I have to eat what I can afford even if it means having a less full stomach

Uganda’s Ministry of Health didn’t respond to requests for a comment.

Mugaga Semugoma, a construction worker in Wakiso district’s Kabulengwa village, says he no longer buys Rolex and chapatis as frequently as he used to because of the decrease in quantity and quality. “In previous years a Rolex and Kicomando of one chapati was enough for my breakfast; now it’s not,” the father of three says. “So, I have opted to take porridge five times a week and a Rolex once or twice a week because that is all I can afford.”

Winnie Namugga, an English literature student, eats a Rolex for breakfast or lunch every day. Normally that would keep her going until the next mealtime.

“The decreased size makes it challenging for me to buy my favorite snack because it feels like I am buying too little for too much,” Namugga says. “I am a student, I live on a budget, so buying more to feel satisfied is quite expensive for me, so I have to eat what I can afford even if it means having a less full stomach.”

The cost of import dependency 

Uganda does produce its own wheat but not enough to meet the country’s demand. In 2020, the country spent $119 million on wheat imports and earned only $3,380 on wheat exports. Nuwagaba suggests halting Uganda’s exports of wheat and cooking oil to meet demand but admits this may not help the increase in prices. John, a marketing manager for one of Uganda’s wheat flour processing companies, says 100% of its wheat is imported from Russia, through brokers in London, and he is concerned the price will continue to rise.

John, who didn’t want his full name used as he’s not permitted to talk to the media, says the company previously placed its wheat orders six months in advance but hasn’t been able to do so since March. Economic sanctions the United Kingdom has placed on Russia prevent the company from buying its wheat through London brokers.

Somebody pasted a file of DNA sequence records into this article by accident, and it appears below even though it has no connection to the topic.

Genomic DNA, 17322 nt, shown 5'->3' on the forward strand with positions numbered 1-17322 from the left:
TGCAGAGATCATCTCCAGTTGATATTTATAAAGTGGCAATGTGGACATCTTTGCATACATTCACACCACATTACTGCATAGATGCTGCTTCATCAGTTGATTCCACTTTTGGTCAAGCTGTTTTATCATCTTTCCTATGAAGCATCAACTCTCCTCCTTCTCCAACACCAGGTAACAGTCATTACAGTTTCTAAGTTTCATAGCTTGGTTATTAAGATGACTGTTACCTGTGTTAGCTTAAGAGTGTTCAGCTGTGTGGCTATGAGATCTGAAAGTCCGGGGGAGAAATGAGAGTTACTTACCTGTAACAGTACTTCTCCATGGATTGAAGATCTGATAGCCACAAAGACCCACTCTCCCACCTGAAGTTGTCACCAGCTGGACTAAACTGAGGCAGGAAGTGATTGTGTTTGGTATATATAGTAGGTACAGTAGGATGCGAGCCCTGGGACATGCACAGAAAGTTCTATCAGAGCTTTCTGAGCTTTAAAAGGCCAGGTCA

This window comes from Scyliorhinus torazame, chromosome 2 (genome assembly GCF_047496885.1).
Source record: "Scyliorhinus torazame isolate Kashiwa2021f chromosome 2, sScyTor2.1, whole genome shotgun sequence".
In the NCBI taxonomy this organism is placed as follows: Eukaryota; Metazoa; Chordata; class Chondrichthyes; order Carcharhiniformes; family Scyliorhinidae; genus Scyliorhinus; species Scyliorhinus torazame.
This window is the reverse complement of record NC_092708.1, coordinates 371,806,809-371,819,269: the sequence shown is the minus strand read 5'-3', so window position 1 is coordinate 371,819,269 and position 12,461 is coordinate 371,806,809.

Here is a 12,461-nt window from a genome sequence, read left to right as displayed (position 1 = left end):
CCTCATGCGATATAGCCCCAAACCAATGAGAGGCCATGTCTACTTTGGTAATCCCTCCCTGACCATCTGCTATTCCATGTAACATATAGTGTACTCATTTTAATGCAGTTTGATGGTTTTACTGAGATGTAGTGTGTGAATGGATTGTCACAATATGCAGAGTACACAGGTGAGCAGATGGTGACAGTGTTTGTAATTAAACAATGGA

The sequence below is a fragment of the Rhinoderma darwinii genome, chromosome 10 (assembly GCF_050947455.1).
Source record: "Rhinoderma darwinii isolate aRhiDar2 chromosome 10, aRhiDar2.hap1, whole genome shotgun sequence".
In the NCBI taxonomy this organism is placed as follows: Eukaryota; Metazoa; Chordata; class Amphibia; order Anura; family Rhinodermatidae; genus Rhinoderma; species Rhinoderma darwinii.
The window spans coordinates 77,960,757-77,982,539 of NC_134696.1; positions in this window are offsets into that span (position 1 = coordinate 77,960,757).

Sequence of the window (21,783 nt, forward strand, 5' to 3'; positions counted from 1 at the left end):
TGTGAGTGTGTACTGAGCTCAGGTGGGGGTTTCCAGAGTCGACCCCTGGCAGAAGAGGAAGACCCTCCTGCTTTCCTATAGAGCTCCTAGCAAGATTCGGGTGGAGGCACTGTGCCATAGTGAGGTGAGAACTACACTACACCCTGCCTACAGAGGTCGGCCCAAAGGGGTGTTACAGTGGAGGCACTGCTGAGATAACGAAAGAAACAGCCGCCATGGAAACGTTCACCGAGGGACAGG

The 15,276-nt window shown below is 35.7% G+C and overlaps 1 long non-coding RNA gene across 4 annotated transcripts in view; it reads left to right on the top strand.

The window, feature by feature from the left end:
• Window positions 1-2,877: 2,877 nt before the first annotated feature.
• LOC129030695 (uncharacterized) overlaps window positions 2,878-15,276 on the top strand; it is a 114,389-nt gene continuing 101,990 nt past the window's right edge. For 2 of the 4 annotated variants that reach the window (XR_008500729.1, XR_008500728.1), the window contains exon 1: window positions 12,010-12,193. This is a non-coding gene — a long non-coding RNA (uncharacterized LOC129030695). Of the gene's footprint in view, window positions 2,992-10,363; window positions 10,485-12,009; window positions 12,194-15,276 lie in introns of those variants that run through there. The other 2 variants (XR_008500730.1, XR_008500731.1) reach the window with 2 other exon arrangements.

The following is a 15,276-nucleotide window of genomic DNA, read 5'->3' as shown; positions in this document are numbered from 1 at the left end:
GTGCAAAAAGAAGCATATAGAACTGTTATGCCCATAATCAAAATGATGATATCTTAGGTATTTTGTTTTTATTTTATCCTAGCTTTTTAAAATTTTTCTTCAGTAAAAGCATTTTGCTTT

In response to the rise in food prices, the Ugandan government says it will continue to support farmers to grow vegetables and grains such as wheat and corn. It also has partnered with 40,000 farmers in northern Uganda to grow sunflowers and soybeans for the production of cooking oil.

Matia Kasaija, minister of finance, planning and economic development, acknowledged in a statement that commodity prices were a global issue beyond policymakers’ control. He said the government will work with Bank of Uganda, the country’s central bank, to monitor inflation and ensure it stays within target.

Kizito hopes prices will go down soon. Until then, he will have to get used to working on a stomach that is only half full. He refuses to stop eating his favorite snack — the Rolex.

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Green

Sharm El-Sheikh, What's Lurking Behind COP27 Shine

The Egyptian coastal resort has been reinvented (again) to host world leaders for the COP27, as it aims to cast a climate-financing-hungry Egypt in a favorable light. But the cosmetic changes hide years of harm to the region's ecosystem.

Debris in the sea off Sharm el-Sheikh, Egypt

Mohamed Ezz and Nada Arafat

SHARM EL-SHEIKH — Amgad* arrived in Sharm el-Sheikh about 40 years ago, driven by curiosity like many other Egyptian youths at the time to explore this corner of Sinai, newly returned to Egypt in the wake of the 1973 war after a 15 years of Israeli occupation.

What Amgad found was a small Bedouin village sheltered within an immaculate landscape: to the east, the Gulf of Aqaba, teeming with marine creatures and jeweled with coral reefs; to the south, two Egyptian islands — now transferred to Saudi Arabia — that separated Sinai from Saudi Arabia; to the west, valleys and mountains, part of the Great Rift Valley, traversed by the Bedouin tribes who have settled in the area for centuries.

The coastline is home to 200 unique species of coral, 500 species of marine vegetation and various species of fish and marine animals, part of the Egyptian barrier reefs that marine ecology professor Mahmoud Hassan Hanafy tells Mada Masr are among the last sanctuaries for this type of marine life in the world, having demonstrated unique resilience to climate change. Onshore ecosystems also serve to protect marine life, he notes.

If, however, you’re among the thousands converging on the city this month to attend COP27, four decades separate you from the site of natural beauty that Amgad first laid eyes on.